Some cities and countries are battling the ongoing inflationary crisis in the US better than others, according to the Bureau of Labor Statistics.
On Thursday, it was announced that inflation moderated in the United States last month, in a sign that the price increase that has hammered Americans is easing as the economy slows and consumers grow more cautious.
Despite the good news, figures from the Bureau of Labor Statistics show that some cities are still considered inflation hotbeds.
In October, Phoenix reported an inflation rate of 12.1 percent in certain items. That was down 0.9 percent from the city’s record high of 13 percent reported earlier this year.
It is believed that inflation is hitting the area the hardest because Phoenix is also one of the fastest growing places in the country – meaning that food, gas, and housing supplies cannot keep up.
New data from the Bureau of Labor Statistics shows the cities where inflation has hit the hardest
According to Redfin, the median home price in Phoenix rose nine percent in September compared to the same time last year
According to Redfin, the median home price in Phoenix rose nine percent in September compared to the same time last year.
Jim Rounds, an economist and policy analyst at Rounds Consulting, told 12 News on Arizona’s struggles: ‘These are unusual times and these are unusual circumstances.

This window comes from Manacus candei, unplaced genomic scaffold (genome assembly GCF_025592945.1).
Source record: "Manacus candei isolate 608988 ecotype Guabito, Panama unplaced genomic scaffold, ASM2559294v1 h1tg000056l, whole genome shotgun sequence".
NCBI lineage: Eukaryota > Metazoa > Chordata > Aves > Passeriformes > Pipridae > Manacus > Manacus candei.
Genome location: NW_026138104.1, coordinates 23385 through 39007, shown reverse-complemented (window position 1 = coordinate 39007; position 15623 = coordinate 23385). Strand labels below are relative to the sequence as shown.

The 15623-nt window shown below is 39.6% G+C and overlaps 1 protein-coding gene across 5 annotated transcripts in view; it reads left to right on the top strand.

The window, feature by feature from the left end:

‘When the economy is in a mess, and there’s a lot to fix, it takes longer to fix. Arizona and the greater Phoenix area are unique in that we also grow high, and that puts additional strain on it.’
Other cities battling high inflation rates include Atlanta, where prices rose 10.7 percent and Miami where prices rose 10.1 percent.
Overall, the Republican-led states of Georgia and Florida have seen prices rise at a rate of 8.3 percent.
That’s the same number seen in South Carolina, North Carolina, Maryland, Virginia and West Virginia.
Moving west, Texas, Oklahoma, Arkansas and Louisiana, saw slightly higher inflation, with 8.4 percent reported.
In the north, New York, New Jersey, Pennsylvania and Delaware reported a rate of 6.8 percent, below the national average.
The consumer price index rose 7.7 percent in October from a year ago, marking the fourth straight month of declines from the 40-year high of 9.2 percent reached in June.
Core inflation, excluding volatile food and energy prices, dipped to 6.3 percent on an annual basis, after hitting a four-decade high of 6.6 percent in September.
The numbers were all lower than economists had expected and Wall Street reacted positively, with the Dow Jones Industrial Average gaining 750 points, or 2.31 percent, at the open and rising to 33,264.
Annual inflation in the US remained stubbornly high at 7.7 percent last month, but dipped for the fourth straight month.
While mortgage rates have risen and home prices have fallen, the US housing market has cooled significantly since the pandemic boom. October home sales prices haven’t caught up with mortgage rates rising more than 7% for weeks.
Gasoline prices rose again in October, after months of falling from June peaks
‘Today’s CPI reading for October is a good sign for consumers who have struggled in recent months to absorb continued inflation in household budgets,’ said Scott Brave, head of economic analytics at decision intelligence firm Morning Consult.
Wani added that the latest report, along with other recent data, ‘suggests households are receiving a welcome reprieve from last month’s inflation sting.’